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Strategic planning for mining companies

Use strategic flexibility to navigate market volatility

In recent years, mining companies have experienced breathtaking changes. Metals prices rose to record highs in March 2008, fell 41% by mid-2009, and then once again rebounded. In response, some companies shed assets, halted production and trimmed workforces. But just as the flow of new projects slowed, demand from markets like China and India surged – prompting some companies to consider more aggressive expansion.

“Faced with this exceptional volatility, mining executives can be forgiven for demonstrating some uncertainty,” says Glenn Ives, leader of Deloitte’s North American Mining practice. “After all, plotting a course of action is fraught with risk if your strategic plan does not articulate a response for current market realities.”

The good news is that you can mitigate this risk by building strategic flexibility into your business planning. As we highlight in Tracking the trends 2010: The top 10 issues mining companies face in the coming year, a five-year plan that hinges on the occurrence of a specific set of events derives its value from the clarity of your crystal ball. If your predictions don’t come to pass, you need alternatives. This is true of virtually every strategic decision your company will face in the coming years.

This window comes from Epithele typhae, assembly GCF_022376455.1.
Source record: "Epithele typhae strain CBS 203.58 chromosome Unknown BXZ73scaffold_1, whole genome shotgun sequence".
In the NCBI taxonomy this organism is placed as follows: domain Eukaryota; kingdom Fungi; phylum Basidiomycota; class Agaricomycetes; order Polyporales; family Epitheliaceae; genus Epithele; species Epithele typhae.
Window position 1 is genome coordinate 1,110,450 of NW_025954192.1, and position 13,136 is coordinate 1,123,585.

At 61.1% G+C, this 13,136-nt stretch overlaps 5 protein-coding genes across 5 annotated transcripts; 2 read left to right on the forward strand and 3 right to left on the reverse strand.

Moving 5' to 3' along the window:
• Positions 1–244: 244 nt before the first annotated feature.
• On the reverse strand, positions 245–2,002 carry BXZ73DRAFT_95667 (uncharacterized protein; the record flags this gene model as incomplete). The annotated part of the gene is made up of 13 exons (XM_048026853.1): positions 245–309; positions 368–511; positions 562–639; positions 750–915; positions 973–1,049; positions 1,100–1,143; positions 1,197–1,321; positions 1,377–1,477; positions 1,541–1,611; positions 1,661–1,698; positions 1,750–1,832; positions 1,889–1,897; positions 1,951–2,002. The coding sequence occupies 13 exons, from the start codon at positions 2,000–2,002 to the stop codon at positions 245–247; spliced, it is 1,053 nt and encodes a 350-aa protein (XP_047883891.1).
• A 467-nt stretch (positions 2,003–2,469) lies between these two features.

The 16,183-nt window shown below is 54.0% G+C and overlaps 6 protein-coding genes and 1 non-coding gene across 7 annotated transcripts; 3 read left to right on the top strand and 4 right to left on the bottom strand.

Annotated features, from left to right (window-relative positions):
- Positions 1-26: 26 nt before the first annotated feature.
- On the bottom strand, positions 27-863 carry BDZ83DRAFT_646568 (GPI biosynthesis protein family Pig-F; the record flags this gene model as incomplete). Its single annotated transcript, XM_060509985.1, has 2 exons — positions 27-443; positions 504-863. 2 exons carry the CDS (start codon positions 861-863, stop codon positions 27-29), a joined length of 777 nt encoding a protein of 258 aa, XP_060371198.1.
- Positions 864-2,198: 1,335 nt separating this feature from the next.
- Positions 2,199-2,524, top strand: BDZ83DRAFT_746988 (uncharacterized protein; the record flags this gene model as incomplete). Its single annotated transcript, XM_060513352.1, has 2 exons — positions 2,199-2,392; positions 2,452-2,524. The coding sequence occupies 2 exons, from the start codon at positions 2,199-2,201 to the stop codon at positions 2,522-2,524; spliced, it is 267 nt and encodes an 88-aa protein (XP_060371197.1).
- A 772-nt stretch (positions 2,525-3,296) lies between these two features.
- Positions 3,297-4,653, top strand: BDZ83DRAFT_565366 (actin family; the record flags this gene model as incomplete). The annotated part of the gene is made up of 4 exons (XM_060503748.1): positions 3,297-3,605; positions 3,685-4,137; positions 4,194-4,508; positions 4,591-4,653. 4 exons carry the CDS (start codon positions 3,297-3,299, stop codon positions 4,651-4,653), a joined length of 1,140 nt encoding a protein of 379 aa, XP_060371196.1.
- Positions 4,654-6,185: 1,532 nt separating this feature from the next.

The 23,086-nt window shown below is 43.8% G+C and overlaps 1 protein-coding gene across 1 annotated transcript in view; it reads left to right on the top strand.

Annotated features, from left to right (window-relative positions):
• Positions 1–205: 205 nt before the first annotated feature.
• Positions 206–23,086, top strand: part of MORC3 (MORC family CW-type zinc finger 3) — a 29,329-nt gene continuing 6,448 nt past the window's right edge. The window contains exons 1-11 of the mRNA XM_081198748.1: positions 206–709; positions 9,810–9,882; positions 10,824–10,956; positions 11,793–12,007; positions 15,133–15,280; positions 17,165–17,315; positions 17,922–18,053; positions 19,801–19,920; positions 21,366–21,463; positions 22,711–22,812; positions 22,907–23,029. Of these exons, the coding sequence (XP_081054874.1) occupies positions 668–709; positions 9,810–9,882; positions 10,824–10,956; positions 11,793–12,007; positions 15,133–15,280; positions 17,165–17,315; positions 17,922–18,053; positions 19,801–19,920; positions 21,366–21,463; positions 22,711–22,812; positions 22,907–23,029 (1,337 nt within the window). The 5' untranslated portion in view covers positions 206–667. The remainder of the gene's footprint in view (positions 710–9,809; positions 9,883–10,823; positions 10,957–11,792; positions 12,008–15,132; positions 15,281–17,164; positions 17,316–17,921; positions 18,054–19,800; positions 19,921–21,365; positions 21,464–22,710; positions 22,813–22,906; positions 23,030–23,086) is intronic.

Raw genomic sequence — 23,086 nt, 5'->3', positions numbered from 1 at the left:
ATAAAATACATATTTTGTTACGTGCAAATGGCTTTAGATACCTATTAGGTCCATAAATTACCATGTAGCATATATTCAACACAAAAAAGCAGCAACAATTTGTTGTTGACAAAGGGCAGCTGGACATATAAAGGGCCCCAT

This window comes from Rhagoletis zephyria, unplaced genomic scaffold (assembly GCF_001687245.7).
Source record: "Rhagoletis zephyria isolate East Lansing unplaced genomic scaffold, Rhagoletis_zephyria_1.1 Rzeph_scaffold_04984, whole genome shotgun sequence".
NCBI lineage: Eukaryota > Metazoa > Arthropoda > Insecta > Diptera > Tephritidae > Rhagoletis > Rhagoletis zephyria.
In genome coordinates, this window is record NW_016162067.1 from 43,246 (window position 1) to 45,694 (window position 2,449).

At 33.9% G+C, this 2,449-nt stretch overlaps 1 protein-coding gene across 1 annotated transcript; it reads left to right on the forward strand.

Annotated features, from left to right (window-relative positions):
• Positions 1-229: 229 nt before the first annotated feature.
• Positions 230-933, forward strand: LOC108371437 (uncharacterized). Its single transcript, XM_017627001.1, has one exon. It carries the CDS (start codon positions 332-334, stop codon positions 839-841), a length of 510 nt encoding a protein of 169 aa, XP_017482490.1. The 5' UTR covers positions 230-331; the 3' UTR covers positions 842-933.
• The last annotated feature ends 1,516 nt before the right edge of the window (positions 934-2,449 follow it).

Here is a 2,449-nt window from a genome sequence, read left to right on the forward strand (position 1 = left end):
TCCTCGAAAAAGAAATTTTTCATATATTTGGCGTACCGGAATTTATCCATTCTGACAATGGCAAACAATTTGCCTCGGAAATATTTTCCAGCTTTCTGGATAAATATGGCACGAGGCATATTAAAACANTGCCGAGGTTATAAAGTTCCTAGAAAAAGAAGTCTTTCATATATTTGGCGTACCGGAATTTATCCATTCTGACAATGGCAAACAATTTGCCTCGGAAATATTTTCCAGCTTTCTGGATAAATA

With sustainability, for instance, you must articulate alternative responses to issues such as biodiversity loss, water shortages, climate change, demand for energy, resource scarcity and population growth.
When it comes to demand management, on the other hand, you must assess how to ramp up production in response to rising demand fundamentals while maintaining the flexibility to ramp back down if current stockpiling by nations like China proves unsustainable.

More sophisticated scenario planning is also necessary to guide decision-making around issues like mining in harsh climates, mitigating government intervention in the countries where you operate and investing in new infrastructure development.

“By mapping out potential outcomes to a range of scenarios,” says Ives, “you can do more than articulate clear responses to challenges you face. You can also put processes in place that position you to survive ongoing volatility – no matter how the market evolves.”